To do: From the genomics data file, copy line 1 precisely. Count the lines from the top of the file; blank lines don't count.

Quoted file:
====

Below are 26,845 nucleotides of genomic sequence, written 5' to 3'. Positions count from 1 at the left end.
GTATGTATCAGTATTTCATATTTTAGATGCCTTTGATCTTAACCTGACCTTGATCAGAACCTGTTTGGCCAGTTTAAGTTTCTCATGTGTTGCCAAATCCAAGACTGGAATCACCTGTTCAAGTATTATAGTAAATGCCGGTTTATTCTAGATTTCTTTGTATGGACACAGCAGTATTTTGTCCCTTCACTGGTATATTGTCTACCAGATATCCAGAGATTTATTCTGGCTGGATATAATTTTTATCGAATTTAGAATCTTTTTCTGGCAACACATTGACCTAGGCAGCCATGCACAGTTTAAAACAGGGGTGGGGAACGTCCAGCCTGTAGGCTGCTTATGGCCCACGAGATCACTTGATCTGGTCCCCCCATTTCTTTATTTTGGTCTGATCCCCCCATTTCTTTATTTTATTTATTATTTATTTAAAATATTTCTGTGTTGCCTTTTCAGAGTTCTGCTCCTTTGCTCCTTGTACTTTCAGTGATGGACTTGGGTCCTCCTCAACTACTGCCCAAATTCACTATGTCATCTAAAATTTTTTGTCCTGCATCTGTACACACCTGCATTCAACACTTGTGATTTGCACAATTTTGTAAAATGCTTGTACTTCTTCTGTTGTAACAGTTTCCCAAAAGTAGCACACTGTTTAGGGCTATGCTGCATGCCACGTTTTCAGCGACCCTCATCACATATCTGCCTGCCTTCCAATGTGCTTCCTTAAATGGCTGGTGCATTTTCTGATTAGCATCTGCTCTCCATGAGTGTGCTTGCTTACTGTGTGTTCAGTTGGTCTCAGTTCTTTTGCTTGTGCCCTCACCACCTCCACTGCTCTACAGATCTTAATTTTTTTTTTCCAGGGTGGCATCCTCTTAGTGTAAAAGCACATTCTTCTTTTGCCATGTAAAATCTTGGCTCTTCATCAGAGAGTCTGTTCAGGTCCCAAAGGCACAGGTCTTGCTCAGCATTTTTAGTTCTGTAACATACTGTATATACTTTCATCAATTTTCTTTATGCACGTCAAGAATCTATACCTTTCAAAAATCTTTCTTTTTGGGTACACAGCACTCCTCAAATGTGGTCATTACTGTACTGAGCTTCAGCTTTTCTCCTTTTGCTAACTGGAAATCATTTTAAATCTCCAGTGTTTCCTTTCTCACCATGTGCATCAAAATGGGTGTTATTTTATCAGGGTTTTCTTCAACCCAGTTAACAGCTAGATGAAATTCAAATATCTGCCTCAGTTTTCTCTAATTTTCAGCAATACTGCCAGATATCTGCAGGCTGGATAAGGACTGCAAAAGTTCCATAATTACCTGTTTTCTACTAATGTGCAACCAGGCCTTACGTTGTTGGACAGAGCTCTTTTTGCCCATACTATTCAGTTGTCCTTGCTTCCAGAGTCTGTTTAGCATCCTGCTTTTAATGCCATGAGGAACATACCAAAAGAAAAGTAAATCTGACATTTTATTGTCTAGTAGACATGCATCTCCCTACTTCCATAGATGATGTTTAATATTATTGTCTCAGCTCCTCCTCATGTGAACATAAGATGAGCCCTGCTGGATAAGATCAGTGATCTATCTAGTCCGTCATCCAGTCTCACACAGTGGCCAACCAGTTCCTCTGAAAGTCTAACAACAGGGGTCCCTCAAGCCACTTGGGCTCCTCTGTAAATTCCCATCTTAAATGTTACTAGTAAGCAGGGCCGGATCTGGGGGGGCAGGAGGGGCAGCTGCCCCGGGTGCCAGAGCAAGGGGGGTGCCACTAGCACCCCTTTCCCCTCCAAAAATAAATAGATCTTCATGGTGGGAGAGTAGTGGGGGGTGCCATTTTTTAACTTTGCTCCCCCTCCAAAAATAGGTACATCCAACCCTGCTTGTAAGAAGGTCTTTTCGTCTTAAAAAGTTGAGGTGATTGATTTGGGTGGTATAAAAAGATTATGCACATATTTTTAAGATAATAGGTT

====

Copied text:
Below are 26,845 nucleotides of genomic sequence, written 5' to 3'. Positions count from 1 at the left end.